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story.lead_photo.caption Ryan Anderson, (right), probationary firefighter with the city of Springdale, follows the instruction of driver operator Josh King during vertical ventilation training Friday at a house in Springdale. Several fire departments, including Springdale, will now hire firefighters as young as 18 because of a new law that lowered the minimum age from 21.

ROGERS — More fire departments in Arkansas can hire firefighters as young as 18 in light of a change in state law.

Fire departments governed by civil service commissions were restricted to hiring firefighters 21 years and older, but Act 206 allows individual departments to decide if they want to lower the age to 18. The Legislature passed the law during this year’s session.

In Northwest Arkansas, some departments want to take advantage of the new law. The Civil Service Commission in Rogers voted this week to change the requirement.

Deputy Fire Chief Travis Hollis said the department supported the change because the department misses out on potential applicants. Fire departments not governed by commissions have been allowed to hire people 18 and up.

“It puts us at a disadvantage in our recruiting because we do have non-civil service departments in our area that are hiring some of these guys and gals up when they’re 18, 19, 20,” he said.

Civil service commissions are city boards with nonpartisan appointed members. Commissions are to act as unbiased third parties that regulate police and fire departments and generally set standards for hiring and termination, said Wade Marshall, president of the Arkansas Professional Fire Fighters Association. The 24 commissions in Arkansas are generally in larger cities.

Sandy Brannan, a commission member in Rogers, asked last week whether 18-year-olds would be mature enough for the job. Hollis said the fire academy process is pretty good at weeding out people and pointed out that the military accepts 18-year-olds.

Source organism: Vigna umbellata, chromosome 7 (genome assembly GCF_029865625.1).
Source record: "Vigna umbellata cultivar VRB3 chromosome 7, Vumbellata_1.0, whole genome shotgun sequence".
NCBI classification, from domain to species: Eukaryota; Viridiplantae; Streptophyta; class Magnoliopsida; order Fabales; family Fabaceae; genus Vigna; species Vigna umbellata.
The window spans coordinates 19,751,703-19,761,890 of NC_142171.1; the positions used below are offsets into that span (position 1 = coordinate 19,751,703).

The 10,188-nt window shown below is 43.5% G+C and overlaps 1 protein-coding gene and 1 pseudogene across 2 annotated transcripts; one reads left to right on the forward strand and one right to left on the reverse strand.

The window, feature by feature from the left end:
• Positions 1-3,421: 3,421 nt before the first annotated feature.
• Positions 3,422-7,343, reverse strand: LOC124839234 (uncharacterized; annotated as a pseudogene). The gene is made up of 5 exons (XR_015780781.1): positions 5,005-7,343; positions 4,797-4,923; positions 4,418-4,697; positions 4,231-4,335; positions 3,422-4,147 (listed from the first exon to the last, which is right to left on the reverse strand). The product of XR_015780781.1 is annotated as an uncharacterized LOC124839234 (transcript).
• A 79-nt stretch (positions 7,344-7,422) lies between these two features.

State law mandates police officers be at least 21 years old.

State Rep. Carol Dalby, R-Texarkana, sponsored the legislation after the Texarkana Fire Department approached her about changing the minimum age. She said the Fire Department was losing applicants to other departments, some across state lines, that start hiring at 18.

Dalby pointed out that cities still have the option of keeping the minimum age at

21.

The Bentonville Fire Department is not governed by a civil service commission and accepts applicants younger than 21.

“We have had a pool that other departments haven’t,” said Battalion Chief Justin Scantlin.

Scantlin said he does not predict the department’s number of applicants will dramatically change because other departments can hire younger firefighters. Many applicants are over 21 regardless, he said.

Marshall said he sees pros and cons with hiring firefighters as young as 18.

Fewer people nationally are applying to be firefighters, and it is likely a combination of multiple factors, Marshall said.

High schools have emphasized trade schools more in recent years. Some jobs that do not require college degrees, such as electrical work or plumbing, pay more than firefighting, he said.

“It’s really hard, dirty work, and it’s dangerous work,” he said, adding he sees fewer young people wanting to do those kind of jobs.

Hollis said he has seen the number of applications drop dramatically over the years, but added that it has increased in the past year because of aggressive recruiting efforts.

Departments used to be able to have a “build it and they will come” approach to hiring, but now have to persuade people to become firefighters, Hollis said.

The lower age requirement will likely encourage more applicants because some get sidetracked with a different career between the ages of 18 and 21 and then never pursue firefighting, Marshall said.

Firefighters in Arkansas have to work for 28 years before they can draw a pension from the state’s retirement program, Arkansas Local Police and Fire Retirement System. Marshall said a potential downside of hiring younger firefighters is they are more likely to retire younger and then draw from the system for longer.

David Clark, executive director of the retirement system, said he does not see the new law significantly affecting the retirement fund because many fire departments already hire people as young as 18.

The Springdale Civil Service Commission will vote in July whether to change the age requirement, said Matt Bagley of the Springdale Fire Department.

Bagley said lowering the age would be beneficial because the department could consider partnering with schools and developing programs for high school students who want to be firefighters.

Staff members have tried to recruit in high schools.

“We hyped it up and then were like, ‘Let me know if you have any questions. I’ll see you in three years,’” Bagley said.

Fire departments typically have one or two hiring periods per year, Bagley said.

Brad Hardin, assistant chief in Fayetteville, and Bagley said they have seen a decline in applicants.

Hardin said his staff has not yet discussed changing the age requirement.

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